Reading brings us to new heights of imaginations and soul searching. It journeys us through various walks of life, and opens our eyes beyond our own little world. We never really talk about it but the setting of where we read is actually quite important. The more hectic an environment is, the easier it is to be distracted and interrupted in the mind. Reading The Kite Runner on the beach will give you a completely different connection to the characters than, say, reading in a quiet cafe. Or at home. In a cozy little reading nook. I guess I’m trying to say that the setting in which I read DT Max’s Every Love Story is a Ghost Story helped me to get involved in the book with a deeper understanding. I was stranded on a beach with the hubby without any distraction except for all the island cliches. It’s apparently the very first official biography of David Foster Wallace. Not sure if you know or if you’ve read the guy but his literary wonder Infinite Jest has been sitting on my night stand since 2007… It’s over a 1000 pages long and I always come to a stop after the first few pages. Every year.
Moreover, when I heard that he had committed suicide shortly after my purchase, I became less enthused about reading it. Uncomfortable, you know? So when the biography was released not too long ago, I picked it up thinking that it would somehow help me to understand the background story of the author as well as what came about his life when he decided to write what would become such a renown classic.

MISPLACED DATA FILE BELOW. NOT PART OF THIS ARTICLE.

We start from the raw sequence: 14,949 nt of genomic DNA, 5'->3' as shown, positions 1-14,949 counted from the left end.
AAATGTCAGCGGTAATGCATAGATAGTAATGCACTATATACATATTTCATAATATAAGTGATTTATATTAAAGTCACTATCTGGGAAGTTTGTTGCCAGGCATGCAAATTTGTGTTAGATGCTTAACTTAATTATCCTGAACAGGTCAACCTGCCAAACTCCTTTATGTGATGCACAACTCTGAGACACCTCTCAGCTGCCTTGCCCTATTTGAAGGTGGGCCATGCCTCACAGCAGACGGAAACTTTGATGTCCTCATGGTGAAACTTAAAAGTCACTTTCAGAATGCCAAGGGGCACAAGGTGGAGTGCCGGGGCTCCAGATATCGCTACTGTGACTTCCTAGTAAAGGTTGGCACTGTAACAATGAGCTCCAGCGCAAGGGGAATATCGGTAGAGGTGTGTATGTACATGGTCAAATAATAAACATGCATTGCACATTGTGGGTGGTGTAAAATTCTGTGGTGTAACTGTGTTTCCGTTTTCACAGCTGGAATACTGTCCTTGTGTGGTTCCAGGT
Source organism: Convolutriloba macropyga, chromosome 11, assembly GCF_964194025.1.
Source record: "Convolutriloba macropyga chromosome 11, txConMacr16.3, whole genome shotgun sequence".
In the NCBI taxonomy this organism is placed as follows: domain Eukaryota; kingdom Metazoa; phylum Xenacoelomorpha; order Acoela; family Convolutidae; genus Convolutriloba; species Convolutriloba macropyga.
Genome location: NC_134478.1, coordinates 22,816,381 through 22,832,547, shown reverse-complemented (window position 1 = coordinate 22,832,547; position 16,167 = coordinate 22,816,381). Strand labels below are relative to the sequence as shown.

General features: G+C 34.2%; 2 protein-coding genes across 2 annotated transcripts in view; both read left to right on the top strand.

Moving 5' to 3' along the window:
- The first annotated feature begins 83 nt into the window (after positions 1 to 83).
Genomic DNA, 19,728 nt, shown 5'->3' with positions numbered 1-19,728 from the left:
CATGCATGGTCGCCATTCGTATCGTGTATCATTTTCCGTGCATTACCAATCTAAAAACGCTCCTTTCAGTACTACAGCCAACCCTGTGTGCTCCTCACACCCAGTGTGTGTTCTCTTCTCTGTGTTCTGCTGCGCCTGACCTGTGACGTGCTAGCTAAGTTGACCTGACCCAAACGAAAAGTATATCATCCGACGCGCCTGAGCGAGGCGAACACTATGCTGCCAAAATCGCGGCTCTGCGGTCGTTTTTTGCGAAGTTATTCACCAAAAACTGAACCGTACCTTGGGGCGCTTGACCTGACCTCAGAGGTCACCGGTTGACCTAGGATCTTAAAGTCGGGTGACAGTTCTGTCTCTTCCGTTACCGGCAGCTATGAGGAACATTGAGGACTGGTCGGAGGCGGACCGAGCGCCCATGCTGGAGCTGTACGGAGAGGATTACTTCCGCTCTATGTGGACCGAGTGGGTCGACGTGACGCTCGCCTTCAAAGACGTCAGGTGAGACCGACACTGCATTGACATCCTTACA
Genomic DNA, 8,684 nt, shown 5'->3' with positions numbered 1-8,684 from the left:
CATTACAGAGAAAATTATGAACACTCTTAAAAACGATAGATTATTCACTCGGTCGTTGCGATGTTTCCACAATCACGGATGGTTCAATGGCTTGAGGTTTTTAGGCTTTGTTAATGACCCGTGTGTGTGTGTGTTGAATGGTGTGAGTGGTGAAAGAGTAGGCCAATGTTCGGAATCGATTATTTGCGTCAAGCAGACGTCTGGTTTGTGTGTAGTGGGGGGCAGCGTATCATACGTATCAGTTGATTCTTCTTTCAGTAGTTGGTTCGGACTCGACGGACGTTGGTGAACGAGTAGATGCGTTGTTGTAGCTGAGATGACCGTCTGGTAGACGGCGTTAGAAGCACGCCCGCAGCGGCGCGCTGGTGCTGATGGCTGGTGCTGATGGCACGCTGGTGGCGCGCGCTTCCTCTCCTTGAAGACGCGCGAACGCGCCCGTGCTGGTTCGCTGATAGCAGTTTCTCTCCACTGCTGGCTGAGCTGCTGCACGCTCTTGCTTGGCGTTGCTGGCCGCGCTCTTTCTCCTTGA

I’m not a big fan of biographies. Somebody is born, something terrible happens unexpectedly, and then, bam!, through faith, hope, and persistence the obstacle is overcome… which leaves to a standing ovation for a humble bit of success story. Don’t get me wrong, they’re fabulous for leading such a difficult life etc. But it gets too predictable sometimes. Max does a wonderful job of getting right through the point. He doesn’t drag us through the little details of Wallace’s life but sort of skims through the general parts and focuses on the milestones only. Easy breezy. All of this in a thoughtful yet neutral tone.
Geniuses are always different. Their brains just function at a level that we can never grasp. They’re a bit unpredictable and hard to understand. I learned that Wallace’s suicide wasn’t a complete conscious decision. It doesn’t truly go into the very core of his depression, but it was the moment he got off his anti-depressants that he became more suicidal. It might have been his subconscious mind that led him to take his life. Either way, Wallace’s life was so dense with emotions, feelings, and relationships. So thick and intense. He was a great passionately devoted writer… somebody who wrote for the sake of his love for writing. And I’m so glad I came across his biography because now I think I’ll understand Wallace’s books better. If you’re interested in any of Wallace’s books, I highly recommend this one. Wish me luck with Infinite Jest!
dee’s rec: 4/5